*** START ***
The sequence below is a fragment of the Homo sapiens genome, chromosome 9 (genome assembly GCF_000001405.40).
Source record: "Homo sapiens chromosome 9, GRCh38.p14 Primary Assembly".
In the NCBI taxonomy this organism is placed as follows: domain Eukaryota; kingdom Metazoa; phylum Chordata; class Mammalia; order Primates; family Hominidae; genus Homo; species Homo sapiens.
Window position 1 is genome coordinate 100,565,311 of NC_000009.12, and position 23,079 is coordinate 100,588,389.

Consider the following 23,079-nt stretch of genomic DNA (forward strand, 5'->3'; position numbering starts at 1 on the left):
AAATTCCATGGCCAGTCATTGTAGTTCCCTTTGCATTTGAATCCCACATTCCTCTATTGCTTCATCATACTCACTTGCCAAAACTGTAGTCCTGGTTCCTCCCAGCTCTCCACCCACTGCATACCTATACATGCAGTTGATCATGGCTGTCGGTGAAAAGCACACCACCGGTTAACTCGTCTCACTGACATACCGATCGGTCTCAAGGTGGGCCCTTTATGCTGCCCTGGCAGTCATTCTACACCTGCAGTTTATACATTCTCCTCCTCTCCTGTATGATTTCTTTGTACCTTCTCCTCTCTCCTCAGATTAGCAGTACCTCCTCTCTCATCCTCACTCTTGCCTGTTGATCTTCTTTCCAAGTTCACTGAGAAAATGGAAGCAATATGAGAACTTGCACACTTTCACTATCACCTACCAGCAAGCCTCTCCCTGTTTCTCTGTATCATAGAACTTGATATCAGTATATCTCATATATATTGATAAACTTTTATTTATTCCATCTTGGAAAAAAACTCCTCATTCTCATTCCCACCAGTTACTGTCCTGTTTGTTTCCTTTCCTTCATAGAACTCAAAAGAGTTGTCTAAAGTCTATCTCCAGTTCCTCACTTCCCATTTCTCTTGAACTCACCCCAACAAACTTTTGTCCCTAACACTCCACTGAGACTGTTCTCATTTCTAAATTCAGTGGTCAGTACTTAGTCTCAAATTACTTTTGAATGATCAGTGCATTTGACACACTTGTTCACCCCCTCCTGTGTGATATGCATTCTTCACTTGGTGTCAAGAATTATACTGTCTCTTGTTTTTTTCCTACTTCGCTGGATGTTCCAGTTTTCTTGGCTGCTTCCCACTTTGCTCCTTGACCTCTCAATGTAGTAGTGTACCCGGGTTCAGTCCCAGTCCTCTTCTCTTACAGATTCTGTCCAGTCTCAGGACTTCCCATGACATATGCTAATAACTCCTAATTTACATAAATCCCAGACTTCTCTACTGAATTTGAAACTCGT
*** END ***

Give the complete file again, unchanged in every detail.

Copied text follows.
The sequence below is a fragment of the Homo sapiens genome, chromosome 9 (genome assembly GCF_000001405.40).
Source record: "Homo sapiens chromosome 9, GRCh38.p14 Primary Assembly".
In the NCBI taxonomy this organism is placed as follows: domain Eukaryota; kingdom Metazoa; phylum Chordata; class Mammalia; order Primates; family Hominidae; genus Homo; species Homo sapiens.
Window position 1 is genome coordinate 100,565,311 of NC_000009.12, and position 23,079 is coordinate 100,588,389.

Consider the following 23,079-nt stretch of genomic DNA (forward strand, 5'->3'; position numbering starts at 1 on the left):
AAATTCCATGGCCAGTCATTGTAGTTCCCTTTGCATTTGAATCCCACATTCCTCTATTGCTTCATCATACTCACTTGCCAAAACTGTAGTCCTGGTTCCTCCCAGCTCTCCACCCACTGCATACCTATACATGCAGTTGATCATGGCTGTCGGTGAAAAGCACACCACCGGTTAACTCGTCTCACTGACATACCGATCGGTCTCAAGGTGGGCCCTTTATGCTGCCCTGGCAGTCATTCTACACCTGCAGTTTATACATTCTCCTCCTCTCCTGTATGATTTCTTTGTACCTTCTCCTCTCTCCTCAGATTAGCAGTACCTCCTCTCTCATCCTCACTCTTGCCTGTTGATCTTCTTTCCAAGTTCACTGAGAAAATGGAAGCAATATGAGAACTTGCACACTTTCACTATCACCTACCAGCAAGCCTCTCCCTGTTTCTCTGTATCATAGAACTTGATATCAGTATATCTCATATATATTGATAAACTTTTATTTATTCCATCTTGGAAAAAAACTCCTCATTCTCATTCCCACCAGTTACTGTCCTGTTTGTTTCCTTTCCTTCATAGAACTCAAAAGAGTTGTCTAAAGTCTATCTCCAGTTCCTCACTTCCCATTTCTCTTGAACTCACCCCAACAAACTTTTGTCCCTAACACTCCACTGAGACTGTTCTCATTTCTAAATTCAGTGGTCAGTACTTAGTCTCAAATTACTTTTGAATGATCAGTGCATTTGACACACTTGTTCACCCCCTCCTGTGTGATATGCATTCTTCACTTGGTGTCAAGAATTATACTGTCTCTTGTTTTTTTCCTACTTCGCTGGATGTTCCAGTTTTCTTGGCTGCTTCCCACTTTGCTCCTTGACCTCTCAATGTAGTAGTGTACCCGGGTTCAGTCCCAGTCCTCTTCTCTTACAGATTCTGTCCAGTCTCAGGACTTCCCATGACATATGCTAATAACTCCTAATTTACATAAATCCCAGACTTCTCTACTGAATTTGAAACTCGT